You will learn

You’ll learn a range of economic theories, modelling them mainly in diagrammatic form. You’ll also learn to apply a range of numerical and statistical techniques to analyse data, enabling you to draw conclusions about what is happening in an economy and to identify and give scale to social and economic problems that policy can address. This module includes an introduction to using Excel spreadsheet software to aid data analysis and the creation of charts.

Entry requirements

There are no prerequisites for studying this module. However, since this is an OU level 2 module, you are strongly advised to have completed OU level 1 studies first.

You should have up to 12 hours study time available each week for studying the module materials.

Preparatory work

Before registering for this module, to help you decide whether you're ready to study at this level, you can take our Are you ready for D217? quiz. You will also find advice on preparatory materials you can study before you start in order to be better prepared for your studies.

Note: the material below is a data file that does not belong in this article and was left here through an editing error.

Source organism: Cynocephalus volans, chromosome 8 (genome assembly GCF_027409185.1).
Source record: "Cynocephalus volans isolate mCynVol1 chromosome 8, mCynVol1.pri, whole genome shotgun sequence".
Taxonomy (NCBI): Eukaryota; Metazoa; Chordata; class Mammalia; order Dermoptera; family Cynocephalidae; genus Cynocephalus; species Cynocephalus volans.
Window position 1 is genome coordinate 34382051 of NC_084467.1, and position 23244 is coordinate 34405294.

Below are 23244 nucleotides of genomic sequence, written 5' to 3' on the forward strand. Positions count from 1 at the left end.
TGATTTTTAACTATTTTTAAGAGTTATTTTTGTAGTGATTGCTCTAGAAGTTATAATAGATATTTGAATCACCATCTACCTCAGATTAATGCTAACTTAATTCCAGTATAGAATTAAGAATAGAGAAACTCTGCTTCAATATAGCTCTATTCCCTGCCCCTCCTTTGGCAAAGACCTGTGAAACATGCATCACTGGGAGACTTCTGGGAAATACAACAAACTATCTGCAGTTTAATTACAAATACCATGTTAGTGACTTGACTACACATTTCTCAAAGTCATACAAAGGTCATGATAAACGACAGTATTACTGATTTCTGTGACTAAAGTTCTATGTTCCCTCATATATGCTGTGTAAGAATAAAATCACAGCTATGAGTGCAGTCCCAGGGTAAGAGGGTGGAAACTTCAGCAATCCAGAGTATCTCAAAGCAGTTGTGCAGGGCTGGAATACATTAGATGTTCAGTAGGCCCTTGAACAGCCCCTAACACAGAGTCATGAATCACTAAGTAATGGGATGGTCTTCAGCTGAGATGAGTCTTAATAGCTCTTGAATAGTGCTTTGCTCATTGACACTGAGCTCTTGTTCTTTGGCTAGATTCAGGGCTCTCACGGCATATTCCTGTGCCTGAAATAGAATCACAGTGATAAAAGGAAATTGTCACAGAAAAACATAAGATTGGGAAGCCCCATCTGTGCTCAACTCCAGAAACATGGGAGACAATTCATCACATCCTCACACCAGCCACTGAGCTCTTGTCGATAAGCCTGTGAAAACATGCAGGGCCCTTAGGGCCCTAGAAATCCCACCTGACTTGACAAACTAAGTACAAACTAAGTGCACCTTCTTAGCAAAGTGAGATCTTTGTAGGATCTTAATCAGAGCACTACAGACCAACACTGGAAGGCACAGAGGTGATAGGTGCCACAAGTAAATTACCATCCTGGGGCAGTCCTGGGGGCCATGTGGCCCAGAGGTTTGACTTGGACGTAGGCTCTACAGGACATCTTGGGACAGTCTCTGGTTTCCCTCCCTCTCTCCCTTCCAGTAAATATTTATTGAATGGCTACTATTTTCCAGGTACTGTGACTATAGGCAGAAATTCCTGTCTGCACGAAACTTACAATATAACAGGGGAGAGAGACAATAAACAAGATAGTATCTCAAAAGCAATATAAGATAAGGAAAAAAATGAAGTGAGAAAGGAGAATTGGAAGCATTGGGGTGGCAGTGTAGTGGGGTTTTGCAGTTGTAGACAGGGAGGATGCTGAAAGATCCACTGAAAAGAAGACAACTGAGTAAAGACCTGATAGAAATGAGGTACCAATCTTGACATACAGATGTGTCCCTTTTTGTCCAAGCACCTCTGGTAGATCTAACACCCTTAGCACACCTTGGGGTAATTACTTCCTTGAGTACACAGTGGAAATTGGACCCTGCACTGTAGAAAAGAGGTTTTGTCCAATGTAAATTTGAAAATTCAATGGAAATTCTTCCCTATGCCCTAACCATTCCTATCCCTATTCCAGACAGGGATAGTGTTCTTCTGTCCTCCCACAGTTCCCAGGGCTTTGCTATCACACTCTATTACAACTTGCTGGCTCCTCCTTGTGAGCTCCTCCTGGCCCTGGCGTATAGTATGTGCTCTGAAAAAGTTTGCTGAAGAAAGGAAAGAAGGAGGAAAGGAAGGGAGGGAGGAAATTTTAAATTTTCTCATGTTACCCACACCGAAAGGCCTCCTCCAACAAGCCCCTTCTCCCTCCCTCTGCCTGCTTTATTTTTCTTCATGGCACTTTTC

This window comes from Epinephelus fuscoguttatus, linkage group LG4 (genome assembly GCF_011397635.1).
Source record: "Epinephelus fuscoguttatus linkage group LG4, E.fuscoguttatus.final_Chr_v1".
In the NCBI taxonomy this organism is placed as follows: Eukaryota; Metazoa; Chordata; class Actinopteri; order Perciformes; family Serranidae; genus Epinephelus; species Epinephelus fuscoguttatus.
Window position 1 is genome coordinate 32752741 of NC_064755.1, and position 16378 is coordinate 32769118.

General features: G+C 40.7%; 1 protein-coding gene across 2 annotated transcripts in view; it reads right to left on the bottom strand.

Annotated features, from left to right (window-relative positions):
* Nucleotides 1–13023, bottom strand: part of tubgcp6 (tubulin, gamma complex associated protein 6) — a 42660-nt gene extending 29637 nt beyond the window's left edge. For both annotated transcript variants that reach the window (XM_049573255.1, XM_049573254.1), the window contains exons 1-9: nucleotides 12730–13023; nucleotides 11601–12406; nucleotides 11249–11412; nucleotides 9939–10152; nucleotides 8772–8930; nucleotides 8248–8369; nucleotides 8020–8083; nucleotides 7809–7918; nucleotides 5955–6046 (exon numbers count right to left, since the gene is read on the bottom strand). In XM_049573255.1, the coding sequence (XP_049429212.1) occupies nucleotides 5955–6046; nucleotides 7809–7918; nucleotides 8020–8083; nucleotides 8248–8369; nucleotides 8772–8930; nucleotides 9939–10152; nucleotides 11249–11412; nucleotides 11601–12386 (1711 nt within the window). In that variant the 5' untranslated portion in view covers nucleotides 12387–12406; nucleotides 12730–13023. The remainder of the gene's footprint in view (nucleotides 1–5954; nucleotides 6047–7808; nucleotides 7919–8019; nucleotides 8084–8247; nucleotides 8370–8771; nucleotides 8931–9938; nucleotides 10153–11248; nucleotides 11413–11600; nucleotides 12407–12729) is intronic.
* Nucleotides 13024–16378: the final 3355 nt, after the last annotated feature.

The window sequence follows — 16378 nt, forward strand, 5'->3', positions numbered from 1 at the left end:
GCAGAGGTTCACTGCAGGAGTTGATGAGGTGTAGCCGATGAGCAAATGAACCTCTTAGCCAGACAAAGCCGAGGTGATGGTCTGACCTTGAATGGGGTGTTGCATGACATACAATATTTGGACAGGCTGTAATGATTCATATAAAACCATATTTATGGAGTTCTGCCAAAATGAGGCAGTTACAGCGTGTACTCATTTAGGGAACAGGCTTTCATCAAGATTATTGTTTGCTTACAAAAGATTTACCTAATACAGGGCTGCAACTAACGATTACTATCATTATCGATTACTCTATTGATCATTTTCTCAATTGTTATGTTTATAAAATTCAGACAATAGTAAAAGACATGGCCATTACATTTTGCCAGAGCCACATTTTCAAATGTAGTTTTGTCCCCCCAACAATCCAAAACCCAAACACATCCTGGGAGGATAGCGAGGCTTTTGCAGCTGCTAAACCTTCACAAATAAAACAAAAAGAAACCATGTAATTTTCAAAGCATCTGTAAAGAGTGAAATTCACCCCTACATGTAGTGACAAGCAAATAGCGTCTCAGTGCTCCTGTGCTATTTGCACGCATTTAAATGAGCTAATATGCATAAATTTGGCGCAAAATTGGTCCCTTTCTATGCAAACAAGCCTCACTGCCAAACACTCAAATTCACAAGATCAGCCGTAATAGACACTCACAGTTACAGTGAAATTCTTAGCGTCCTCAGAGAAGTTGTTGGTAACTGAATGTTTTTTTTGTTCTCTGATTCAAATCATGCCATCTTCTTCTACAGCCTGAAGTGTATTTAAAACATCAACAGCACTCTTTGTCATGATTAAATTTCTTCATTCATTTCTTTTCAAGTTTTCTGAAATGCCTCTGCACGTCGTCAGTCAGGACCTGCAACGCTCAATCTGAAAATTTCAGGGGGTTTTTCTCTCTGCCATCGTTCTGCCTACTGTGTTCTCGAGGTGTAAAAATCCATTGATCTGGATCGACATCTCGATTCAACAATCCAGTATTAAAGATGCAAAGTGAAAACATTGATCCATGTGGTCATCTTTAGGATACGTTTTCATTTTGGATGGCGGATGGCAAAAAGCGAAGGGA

You will find it helpful to have previously studied some basic mathematics. Our optional self-test (for one of our mathematics modules) will help you check that you are ready for this aspect of the module. Although this has been created to test your readiness for a different module, if you can answer most of the questions in Levels 1 and 3 of the test, or could do them with a quick reminder because the topic is familiar but you can’t quite remember the details, then you're ready to start this module.

If you have any doubt about the suitability of the module, please speak to an adviser.

What's included